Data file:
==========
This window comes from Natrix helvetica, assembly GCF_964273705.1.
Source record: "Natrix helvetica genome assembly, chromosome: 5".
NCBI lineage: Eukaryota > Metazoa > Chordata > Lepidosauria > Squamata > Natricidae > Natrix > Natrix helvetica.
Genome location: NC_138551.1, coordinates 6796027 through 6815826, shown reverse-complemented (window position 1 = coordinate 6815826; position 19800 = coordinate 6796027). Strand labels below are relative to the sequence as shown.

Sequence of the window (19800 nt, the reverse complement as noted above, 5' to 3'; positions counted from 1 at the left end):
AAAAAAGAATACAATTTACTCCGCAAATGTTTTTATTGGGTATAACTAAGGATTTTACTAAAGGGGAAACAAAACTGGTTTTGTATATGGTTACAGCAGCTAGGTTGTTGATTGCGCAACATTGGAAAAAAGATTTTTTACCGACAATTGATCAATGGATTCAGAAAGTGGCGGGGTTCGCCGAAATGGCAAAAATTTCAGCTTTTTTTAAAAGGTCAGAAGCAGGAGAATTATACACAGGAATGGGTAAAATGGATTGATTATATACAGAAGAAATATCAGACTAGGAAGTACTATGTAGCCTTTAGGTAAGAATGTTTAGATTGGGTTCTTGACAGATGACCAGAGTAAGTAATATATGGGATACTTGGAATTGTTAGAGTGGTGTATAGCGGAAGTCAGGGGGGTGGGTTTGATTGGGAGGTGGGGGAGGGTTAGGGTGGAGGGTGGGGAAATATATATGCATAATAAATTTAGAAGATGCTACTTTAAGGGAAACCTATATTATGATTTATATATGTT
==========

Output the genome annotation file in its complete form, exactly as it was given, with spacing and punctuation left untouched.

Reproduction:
This window comes from Natrix helvetica, assembly GCF_964273705.1.
Source record: "Natrix helvetica genome assembly, chromosome: 5".
NCBI lineage: Eukaryota > Metazoa > Chordata > Lepidosauria > Squamata > Natricidae > Natrix > Natrix helvetica.
Genome location: NC_138551.1, coordinates 6796027 through 6815826, shown reverse-complemented (window position 1 = coordinate 6815826; position 19800 = coordinate 6796027). Strand labels below are relative to the sequence as shown.

Sequence of the window (19800 nt, the reverse complement as noted above, 5' to 3'; positions counted from 1 at the left end):
AAAAAAGAATACAATTTACTCCGCAAATGTTTTTATTGGGTATAACTAAGGATTTTACTAAAGGGGAAACAAAACTGGTTTTGTATATGGTTACAGCAGCTAGGTTGTTGATTGCGCAACATTGGAAAAAAGATTTTTTACCGACAATTGATCAATGGATTCAGAAAGTGGCGGGGTTCGCCGAAATGGCAAAAATTTCAGCTTTTTTTAAAAGGTCAGAAGCAGGAGAATTATACACAGGAATGGGTAAAATGGATTGATTATATACAGAAGAAATATCAGACTAGGAAGTACTATGTAGCCTTTAGGTAAGAATGTTTAGATTGGGTTCTTGACAGATGACCAGAGTAAGTAATATATGGGATACTTGGAATTGTTAGAGTGGTGTATAGCGGAAGTCAGGGGGGTGGGTTTGATTGGGAGGTGGGGGAGGGTTAGGGTGGAGGGTGGGGAAATATATATGCATAATAAATTTAGAAGATGCTACTTTAAGGGAAACCTATATTATGATTTATATATGTT